Science - What is science and science stoppers
Stephen Meyer has a good overview of what science is and how that relates to Intelligent Design. Meyer responds specifically to the idea that science must exclude a designer and highlights several problems with the idea.
One problem is that it ignores areas of scientific investigation where intelligent design is a necessary explanatory concept. The Search for ExtraTerrestrial Intelligence (SETI) is one example.
A second problem with limiting science to blind, natural regularities is that it confuses laws with explanations--an error that philosopher of science William Alston calls "a 'category mistake' of the most flagrant sort." Laws and explanations are often two different things.
In addition to confusing laws with explanations, it assumes a cookie-cutter view of science, in which all disciplines ask similar questions and use the same "scientific method." This belies the rich diversity of methods that scientists use to understand the natural world.It is well worth reading the whole thing.
Tech Central station also has an article up on the Intelligent Design (ID) controversy, with the usual ID = religion = ignorance rubbish that continues to come out of evolutionist evangelists. Yet one thing that the author said caught my attention.
Natural selection has two steps, in evolutionary biologist Ernst Mayr's description (What Evolution Is). First is the largely random variation of genes within a population. Second is the largely non-random reproductive success of individuals whose generations of offspring survive to keep particular genes (and thus traits) in the population.Curiously enough, evolutionists and materialists often try to claim that to appeal to a supernatural cause is a science stopper. That you no longer need to investigate the world because 'God did it' that way. Whilst I don't think this accurately portrays the situation, I did find it interesting that evolutionists have their own science stopper. Did you notice in the definition above?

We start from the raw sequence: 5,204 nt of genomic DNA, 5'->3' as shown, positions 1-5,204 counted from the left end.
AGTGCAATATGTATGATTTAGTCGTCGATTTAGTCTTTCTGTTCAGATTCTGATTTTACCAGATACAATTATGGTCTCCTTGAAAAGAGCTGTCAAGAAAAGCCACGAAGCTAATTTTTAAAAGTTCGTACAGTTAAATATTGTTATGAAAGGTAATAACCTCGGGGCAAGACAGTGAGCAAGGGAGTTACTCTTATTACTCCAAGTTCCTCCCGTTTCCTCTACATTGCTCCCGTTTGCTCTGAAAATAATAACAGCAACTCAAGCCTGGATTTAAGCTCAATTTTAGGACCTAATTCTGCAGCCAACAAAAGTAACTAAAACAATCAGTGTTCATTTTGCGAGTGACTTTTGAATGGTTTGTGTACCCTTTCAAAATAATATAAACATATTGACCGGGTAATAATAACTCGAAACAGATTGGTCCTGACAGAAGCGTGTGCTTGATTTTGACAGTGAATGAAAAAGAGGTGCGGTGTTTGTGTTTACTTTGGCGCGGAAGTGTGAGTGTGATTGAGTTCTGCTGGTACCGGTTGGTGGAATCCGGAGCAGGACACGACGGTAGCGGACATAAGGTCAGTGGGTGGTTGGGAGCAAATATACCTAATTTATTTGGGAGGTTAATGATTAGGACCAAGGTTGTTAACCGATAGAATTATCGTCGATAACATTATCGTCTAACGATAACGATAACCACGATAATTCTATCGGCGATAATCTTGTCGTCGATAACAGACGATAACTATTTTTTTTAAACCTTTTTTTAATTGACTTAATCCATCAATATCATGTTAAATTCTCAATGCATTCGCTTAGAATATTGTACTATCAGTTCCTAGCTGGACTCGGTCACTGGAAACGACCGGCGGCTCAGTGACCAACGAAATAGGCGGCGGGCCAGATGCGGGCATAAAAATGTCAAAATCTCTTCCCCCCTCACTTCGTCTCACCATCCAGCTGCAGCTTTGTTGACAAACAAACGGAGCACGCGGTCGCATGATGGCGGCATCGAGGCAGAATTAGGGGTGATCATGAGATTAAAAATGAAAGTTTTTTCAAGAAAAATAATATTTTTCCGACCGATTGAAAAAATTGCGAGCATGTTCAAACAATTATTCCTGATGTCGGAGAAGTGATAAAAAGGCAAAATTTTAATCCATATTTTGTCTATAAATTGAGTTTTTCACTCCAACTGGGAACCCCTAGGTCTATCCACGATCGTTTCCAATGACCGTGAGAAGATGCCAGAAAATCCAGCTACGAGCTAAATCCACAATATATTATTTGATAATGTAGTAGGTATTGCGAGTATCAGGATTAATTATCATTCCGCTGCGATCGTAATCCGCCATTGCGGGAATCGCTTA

What is it? Randomness. Think about it for a second. If something is random, it cannot be predicted by natural law. As such, it logically stops investigation. You might be able to study what causes random mutations to happen, but not what mutation will happen where. All you can really say is that it just happened.
So if scientists already appeal to a science stopper concept such as randomess, why do they object to something else they see as doing the same?
Nice post - so true, a classic case of double standards re: randomness as compared to invoking a creator. ID makes no profession as to the nature of the intelligence - it is humble in objective ... simply to determine whether a system is the product of natural law/chance, or intelligence. This is not a dichotomy, but rather a continuum. The contention of Dembski and the like is that the greater the spcification of the system, and its complexity, especially when no known natural laws produce this arrangement, the more confident we can be in proclamation of that system being the result of an intelligence. Clearly science cannot reveal the nature of the creator, yet as with forensic science, we can measure and study the effect of his/her/its decisions (just as forensics can't establish the motive or appearance of a gunman, but can establish the trajectory of the bullet once fired). The fact that so many people are up in arms over this issue reveals the primary concern is not with science, but rather with authority and reputation - it's a power struggle, and one ideologically driven. Lay both theories out on the table, exclude the ad hominem attacks and name-calling, cut away layers of pride in credentials, and I think all will find that it is only the presupposition of anti-supernaturalism that places a creator and science at loggerheads.Post a Comment